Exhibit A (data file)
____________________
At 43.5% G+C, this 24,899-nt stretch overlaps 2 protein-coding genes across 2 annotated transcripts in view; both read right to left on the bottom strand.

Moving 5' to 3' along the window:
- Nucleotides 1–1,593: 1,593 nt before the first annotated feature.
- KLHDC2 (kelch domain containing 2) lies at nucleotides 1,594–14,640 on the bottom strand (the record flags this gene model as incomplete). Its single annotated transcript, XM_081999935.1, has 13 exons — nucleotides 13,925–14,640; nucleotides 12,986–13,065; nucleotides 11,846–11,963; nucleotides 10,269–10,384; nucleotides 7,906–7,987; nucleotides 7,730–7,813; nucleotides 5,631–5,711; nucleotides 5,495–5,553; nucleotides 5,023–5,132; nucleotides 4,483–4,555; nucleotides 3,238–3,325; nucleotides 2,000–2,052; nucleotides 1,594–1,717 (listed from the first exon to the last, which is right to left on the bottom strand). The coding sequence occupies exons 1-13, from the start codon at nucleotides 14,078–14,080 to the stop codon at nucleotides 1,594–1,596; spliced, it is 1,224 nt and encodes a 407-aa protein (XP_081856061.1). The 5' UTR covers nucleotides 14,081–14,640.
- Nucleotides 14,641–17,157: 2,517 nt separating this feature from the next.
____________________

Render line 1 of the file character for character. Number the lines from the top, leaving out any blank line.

At 43.5% G+C, this 24,899-nt stretch overlaps 2 protein-coding genes across 2 annotated transcripts in view; both read right to left on the bottom strand.